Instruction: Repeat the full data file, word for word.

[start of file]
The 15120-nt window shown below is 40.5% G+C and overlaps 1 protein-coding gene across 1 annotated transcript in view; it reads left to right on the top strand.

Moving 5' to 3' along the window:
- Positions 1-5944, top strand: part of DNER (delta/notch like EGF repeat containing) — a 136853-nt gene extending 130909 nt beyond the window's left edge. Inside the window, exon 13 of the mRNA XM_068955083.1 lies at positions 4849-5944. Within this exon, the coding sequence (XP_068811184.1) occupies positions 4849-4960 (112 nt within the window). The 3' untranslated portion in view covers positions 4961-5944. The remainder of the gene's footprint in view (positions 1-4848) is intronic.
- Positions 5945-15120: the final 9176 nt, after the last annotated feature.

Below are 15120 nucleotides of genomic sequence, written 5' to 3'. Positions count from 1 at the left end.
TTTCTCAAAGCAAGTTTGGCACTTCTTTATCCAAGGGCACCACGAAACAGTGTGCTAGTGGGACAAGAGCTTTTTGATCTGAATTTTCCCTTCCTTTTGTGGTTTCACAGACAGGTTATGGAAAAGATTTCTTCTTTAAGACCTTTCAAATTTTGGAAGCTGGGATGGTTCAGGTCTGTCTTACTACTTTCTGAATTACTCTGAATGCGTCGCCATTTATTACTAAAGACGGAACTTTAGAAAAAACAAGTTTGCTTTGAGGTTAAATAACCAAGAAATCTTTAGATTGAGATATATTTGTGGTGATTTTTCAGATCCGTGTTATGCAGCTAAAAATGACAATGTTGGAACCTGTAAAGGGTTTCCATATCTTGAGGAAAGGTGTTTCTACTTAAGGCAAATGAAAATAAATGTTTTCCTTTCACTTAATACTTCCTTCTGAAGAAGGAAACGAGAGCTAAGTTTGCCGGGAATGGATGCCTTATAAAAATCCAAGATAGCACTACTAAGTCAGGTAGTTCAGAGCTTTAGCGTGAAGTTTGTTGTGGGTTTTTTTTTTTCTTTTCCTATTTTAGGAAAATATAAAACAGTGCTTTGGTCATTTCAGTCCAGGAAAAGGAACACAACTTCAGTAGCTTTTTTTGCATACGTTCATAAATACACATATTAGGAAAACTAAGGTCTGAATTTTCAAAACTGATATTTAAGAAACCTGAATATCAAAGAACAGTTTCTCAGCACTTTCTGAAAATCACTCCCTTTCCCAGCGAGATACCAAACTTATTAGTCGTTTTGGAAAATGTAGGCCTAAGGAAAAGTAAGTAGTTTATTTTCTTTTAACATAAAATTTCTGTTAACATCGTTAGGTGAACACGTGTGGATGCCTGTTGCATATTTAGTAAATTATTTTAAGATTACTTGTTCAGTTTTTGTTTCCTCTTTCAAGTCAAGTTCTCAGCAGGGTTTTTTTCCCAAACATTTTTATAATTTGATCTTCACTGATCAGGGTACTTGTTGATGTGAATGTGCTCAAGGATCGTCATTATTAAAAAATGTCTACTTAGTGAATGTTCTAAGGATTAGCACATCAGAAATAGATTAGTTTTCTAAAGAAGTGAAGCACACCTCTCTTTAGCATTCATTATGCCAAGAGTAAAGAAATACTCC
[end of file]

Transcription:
The 15120-nt window shown below is 40.5% G+C and overlaps 1 protein-coding gene across 1 annotated transcript in view; it reads left to right on the top strand.

Moving 5' to 3' along the window:
- Positions 1-5944, top strand: part of DNER (delta/notch like EGF repeat containing) — a 136853-nt gene extending 130909 nt beyond the window's left edge. Inside the window, exon 13 of the mRNA XM_068955083.1 lies at positions 4849-5944. Within this exon, the coding sequence (XP_068811184.1) occupies positions 4849-4960 (112 nt within the window). The 3' untranslated portion in view covers positions 4961-5944. The remainder of the gene's footprint in view (positions 1-4848) is intronic.
- Positions 5945-15120: the final 9176 nt, after the last annotated feature.

Below are 15120 nucleotides of genomic sequence, written 5' to 3'. Positions count from 1 at the left end.
TTTCTCAAAGCAAGTTTGGCACTTCTTTATCCAAGGGCACCACGAAACAGTGTGCTAGTGGGACAAGAGCTTTTTGATCTGAATTTTCCCTTCCTTTTGTGGTTTCACAGACAGGTTATGGAAAAGATTTCTTCTTTAAGACCTTTCAAATTTTGGAAGCTGGGATGGTTCAGGTCTGTCTTACTACTTTCTGAATTACTCTGAATGCGTCGCCATTTATTACTAAAGACGGAACTTTAGAAAAAACAAGTTTGCTTTGAGGTTAAATAACCAAGAAATCTTTAGATTGAGATATATTTGTGGTGATTTTTCAGATCCGTGTTATGCAGCTAAAAATGACAATGTTGGAACCTGTAAAGGGTTTCCATATCTTGAGGAAAGGTGTTTCTACTTAAGGCAAATGAAAATAAATGTTTTCCTTTCACTTAATACTTCCTTCTGAAGAAGGAAACGAGAGCTAAGTTTGCCGGGAATGGATGCCTTATAAAAATCCAAGATAGCACTACTAAGTCAGGTAGTTCAGAGCTTTAGCGTGAAGTTTGTTGTGGGTTTTTTTTTTTCTTTTCCTATTTTAGGAAAATATAAAACAGTGCTTTGGTCATTTCAGTCCAGGAAAAGGAACACAACTTCAGTAGCTTTTTTTGCATACGTTCATAAATACACATATTAGGAAAACTAAGGTCTGAATTTTCAAAACTGATATTTAAGAAACCTGAATATCAAAGAACAGTTTCTCAGCACTTTCTGAAAATCACTCCCTTTCCCAGCGAGATACCAAACTTATTAGTCGTTTTGGAAAATGTAGGCCTAAGGAAAAGTAAGTAGTTTATTTTCTTTTAACATAAAATTTCTGTTAACATCGTTAGGTGAACACGTGTGGATGCCTGTTGCATATTTAGTAAATTATTTTAAGATTACTTGTTCAGTTTTTGTTTCCTCTTTCAAGTCAAGTTCTCAGCAGGGTTTTTTTCCCAAACATTTTTATAATTTGATCTTCACTGATCAGGGTACTTGTTGATGTGAATGTGCTCAAGGATCGTCATTATTAAAAAATGTCTACTTAGTGAATGTTCTAAGGATTAGCACATCAGAAATAGATTAGTTTTCTAAAGAAGTGAAGCACACCTCTCTTTAGCATTCATTATGCCAAGAGTAAAGAAATACTCC